Before I get carried away with this, as I sometimes do, let me apologize for my fragrant fingers. I just applied some Avon Foot Works Deep moisture Cream to the palms of both feet to fend off dryness which has a tendency to attack exposed body parts without warning. Actually, I have plenty of warning but forget to do anything about it, normally, until time for bed. Then I don’t want to apply it because it makes my feet stick to the sheets and I don’t like that. So, I cream my feet during the day, mainly because Diane insists. Not because they are odoriferous, but because they are dry.
First thing this morning, around 0630, I attempted to place my open yogurt container, from which I had yet to partake, upon the table by my assigned end of the couch. It was dark so most of you may think that setting the container in such a manner that when released would tumble freely to the floor. It was particularly distressing because it was Peach, one of my favorites. It landed big side down which, for some yogurt containers would be a good thing, but not for Tillamook yogurt. Their big end is the one used to dip out the great tasting interior of the container. There was a small pile of yogurt next to the upside down container meaning the remainder had to still be inside.
So, I had a dilemma.
Do I make an honest effort and try to contain the spilled remnants inside the container as I tipped it over? Do I flip it fast, or flip is slow? Or, just pick it up like nothing is wrong?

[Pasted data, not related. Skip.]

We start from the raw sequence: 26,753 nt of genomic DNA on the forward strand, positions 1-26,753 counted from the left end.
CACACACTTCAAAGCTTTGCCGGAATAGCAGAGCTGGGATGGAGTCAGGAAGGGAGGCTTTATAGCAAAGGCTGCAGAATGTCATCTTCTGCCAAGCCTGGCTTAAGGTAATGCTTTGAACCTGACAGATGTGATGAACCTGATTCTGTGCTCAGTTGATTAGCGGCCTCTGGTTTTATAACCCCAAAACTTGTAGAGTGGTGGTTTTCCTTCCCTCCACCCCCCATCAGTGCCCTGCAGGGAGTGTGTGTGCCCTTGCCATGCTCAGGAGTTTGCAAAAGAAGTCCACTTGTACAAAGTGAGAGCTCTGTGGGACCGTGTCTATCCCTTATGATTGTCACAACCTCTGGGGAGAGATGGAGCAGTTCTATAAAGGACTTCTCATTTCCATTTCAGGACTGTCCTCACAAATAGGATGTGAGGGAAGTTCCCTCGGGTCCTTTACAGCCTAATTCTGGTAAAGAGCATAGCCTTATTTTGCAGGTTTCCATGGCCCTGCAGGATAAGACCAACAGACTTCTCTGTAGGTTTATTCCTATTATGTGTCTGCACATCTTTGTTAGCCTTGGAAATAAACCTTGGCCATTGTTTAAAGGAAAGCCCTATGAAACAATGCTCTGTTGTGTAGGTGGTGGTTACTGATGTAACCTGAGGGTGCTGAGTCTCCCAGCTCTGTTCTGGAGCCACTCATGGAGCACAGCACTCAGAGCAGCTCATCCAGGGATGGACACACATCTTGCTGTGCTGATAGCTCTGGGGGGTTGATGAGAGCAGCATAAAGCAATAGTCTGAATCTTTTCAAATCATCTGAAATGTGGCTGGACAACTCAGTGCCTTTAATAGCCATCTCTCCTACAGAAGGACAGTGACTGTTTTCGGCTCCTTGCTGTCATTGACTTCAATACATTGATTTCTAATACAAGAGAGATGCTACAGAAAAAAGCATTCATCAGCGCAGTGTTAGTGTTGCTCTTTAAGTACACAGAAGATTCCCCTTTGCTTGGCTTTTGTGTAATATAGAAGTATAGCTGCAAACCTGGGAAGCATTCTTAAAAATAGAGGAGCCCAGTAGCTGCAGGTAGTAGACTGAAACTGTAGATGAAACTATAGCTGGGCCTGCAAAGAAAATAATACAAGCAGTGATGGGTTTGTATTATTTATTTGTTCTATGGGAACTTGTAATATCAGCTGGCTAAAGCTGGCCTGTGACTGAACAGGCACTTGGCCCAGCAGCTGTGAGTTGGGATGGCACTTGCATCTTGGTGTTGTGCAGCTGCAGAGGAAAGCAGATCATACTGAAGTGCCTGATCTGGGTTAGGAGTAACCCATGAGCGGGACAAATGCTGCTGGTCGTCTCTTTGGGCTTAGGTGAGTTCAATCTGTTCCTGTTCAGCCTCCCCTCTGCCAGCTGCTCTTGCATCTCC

I chose the latter and was pleased when I discovered that at least half of the container was full. The other half remained on the floor in two fairly evenly sized piles. I wasn’t sure if this constituted a new dilemma or was still part of the first one, but it was a dilemma, all the same.
The piles that escaped were sitting placidly on the hard wood floor, missing the carpet by mere inches. I didn’t see any visual evidence of dog or cat hair in the vicinity, so briefly considered just scooping it up and putting it back into the container and calling it good. Instead, I retrieved my spoon from the end table and, since I was already on my knees, just bent of a little and scooped spoons full directly into my mouth.
I did this for two reasons – 1) I chose to not take a chance of contaminating the yogurt that remained in the container, and 2) Diane wasn’t there to tell me it was a bad idea. I already knew it was probably a bad idea, but I’ve eaten food from the floor in the past, and I believe I’m better for it. More on that later, if I remember.
When scooping up the remains, I was very careful to not touch the spoon all the way down to the floor. Doing that would have pulled up all manner of things like 409, Simple Green, wax, and old varnish. Perhaps a pet hair or two, also. That didn’t happen. I got pure yogurt and I got most of it.